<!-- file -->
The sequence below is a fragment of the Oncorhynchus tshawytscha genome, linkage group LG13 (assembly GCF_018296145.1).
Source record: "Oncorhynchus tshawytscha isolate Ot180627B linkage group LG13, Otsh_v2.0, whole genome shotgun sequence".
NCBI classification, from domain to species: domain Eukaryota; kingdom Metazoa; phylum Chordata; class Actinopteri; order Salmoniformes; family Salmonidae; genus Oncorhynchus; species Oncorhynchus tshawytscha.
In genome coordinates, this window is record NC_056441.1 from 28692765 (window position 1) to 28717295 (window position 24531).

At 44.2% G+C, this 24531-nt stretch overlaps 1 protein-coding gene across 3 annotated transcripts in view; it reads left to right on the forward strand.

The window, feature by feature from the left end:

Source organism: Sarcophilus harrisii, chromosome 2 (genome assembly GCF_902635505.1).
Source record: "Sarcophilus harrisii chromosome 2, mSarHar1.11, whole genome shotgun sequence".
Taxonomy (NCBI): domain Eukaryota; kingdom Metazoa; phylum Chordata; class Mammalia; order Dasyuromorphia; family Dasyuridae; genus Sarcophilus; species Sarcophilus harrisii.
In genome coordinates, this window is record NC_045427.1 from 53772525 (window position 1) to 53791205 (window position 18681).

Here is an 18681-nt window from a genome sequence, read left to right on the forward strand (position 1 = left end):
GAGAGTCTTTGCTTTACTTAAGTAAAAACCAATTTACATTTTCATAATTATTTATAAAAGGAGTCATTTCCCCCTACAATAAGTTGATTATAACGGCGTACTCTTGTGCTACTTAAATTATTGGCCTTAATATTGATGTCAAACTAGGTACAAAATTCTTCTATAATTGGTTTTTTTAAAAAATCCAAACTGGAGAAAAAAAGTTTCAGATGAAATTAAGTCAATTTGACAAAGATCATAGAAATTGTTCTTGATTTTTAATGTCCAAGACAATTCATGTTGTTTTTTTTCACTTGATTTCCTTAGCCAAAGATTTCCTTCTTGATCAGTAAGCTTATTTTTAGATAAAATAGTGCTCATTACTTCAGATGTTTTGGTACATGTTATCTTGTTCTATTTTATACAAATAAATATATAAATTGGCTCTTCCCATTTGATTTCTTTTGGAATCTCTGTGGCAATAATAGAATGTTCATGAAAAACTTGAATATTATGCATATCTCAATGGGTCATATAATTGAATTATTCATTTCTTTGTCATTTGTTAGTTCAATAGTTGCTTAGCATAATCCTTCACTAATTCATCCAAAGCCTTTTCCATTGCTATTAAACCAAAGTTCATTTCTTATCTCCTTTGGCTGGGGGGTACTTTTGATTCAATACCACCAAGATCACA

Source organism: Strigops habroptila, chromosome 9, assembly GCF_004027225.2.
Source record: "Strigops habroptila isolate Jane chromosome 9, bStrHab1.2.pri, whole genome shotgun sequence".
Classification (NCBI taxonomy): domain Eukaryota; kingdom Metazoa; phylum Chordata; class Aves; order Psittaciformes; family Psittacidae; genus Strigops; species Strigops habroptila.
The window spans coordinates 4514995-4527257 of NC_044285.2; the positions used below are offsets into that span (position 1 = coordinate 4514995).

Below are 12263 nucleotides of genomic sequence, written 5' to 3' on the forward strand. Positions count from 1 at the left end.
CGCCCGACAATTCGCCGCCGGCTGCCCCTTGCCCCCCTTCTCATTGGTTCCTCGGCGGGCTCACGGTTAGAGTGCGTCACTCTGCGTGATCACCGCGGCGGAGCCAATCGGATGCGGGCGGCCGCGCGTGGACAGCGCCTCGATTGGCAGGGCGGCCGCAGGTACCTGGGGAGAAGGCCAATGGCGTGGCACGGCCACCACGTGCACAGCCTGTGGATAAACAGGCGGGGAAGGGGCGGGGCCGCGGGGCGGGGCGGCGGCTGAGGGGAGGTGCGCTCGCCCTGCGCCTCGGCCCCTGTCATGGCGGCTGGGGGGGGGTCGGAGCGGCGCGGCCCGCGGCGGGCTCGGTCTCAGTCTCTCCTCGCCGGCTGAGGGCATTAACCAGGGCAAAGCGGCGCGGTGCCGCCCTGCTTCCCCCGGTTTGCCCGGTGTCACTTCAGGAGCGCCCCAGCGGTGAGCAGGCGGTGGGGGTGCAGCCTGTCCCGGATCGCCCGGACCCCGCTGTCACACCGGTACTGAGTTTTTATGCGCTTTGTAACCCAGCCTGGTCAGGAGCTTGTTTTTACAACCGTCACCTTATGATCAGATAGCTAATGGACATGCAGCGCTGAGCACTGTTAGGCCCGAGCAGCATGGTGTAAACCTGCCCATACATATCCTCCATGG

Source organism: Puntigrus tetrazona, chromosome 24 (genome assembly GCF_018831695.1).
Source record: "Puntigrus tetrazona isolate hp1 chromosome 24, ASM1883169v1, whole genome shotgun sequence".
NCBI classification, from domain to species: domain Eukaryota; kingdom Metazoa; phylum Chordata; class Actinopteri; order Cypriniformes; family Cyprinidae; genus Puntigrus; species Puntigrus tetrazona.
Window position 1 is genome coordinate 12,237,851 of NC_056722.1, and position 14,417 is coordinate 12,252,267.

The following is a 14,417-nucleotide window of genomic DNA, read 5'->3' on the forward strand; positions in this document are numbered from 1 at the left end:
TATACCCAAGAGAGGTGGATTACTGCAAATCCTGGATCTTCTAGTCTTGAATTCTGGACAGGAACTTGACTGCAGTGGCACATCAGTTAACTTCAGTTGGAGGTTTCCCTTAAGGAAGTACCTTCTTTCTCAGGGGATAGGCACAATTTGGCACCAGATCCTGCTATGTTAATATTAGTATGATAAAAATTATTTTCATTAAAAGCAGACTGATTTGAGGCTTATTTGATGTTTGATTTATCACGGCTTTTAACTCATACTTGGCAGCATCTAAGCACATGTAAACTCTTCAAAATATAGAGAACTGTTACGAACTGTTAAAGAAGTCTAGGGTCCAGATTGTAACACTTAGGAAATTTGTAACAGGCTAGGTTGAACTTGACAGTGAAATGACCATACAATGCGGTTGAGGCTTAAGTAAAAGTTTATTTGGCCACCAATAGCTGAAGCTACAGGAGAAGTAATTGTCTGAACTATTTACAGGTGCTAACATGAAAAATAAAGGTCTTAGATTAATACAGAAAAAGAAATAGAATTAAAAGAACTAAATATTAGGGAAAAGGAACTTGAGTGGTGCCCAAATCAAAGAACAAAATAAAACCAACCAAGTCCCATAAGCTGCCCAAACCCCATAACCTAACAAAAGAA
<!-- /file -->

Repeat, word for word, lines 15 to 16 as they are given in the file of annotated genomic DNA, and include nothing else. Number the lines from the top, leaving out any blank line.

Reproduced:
Classification (NCBI taxonomy): domain Eukaryota; kingdom Metazoa; phylum Chordata; class Aves; order Psittaciformes; family Psittacidae; genus Strigops; species Strigops habroptila.
The window spans coordinates 4514995-4527257 of NC_044285.2; the positions used below are offsets into that span (position 1 = coordinate 4514995).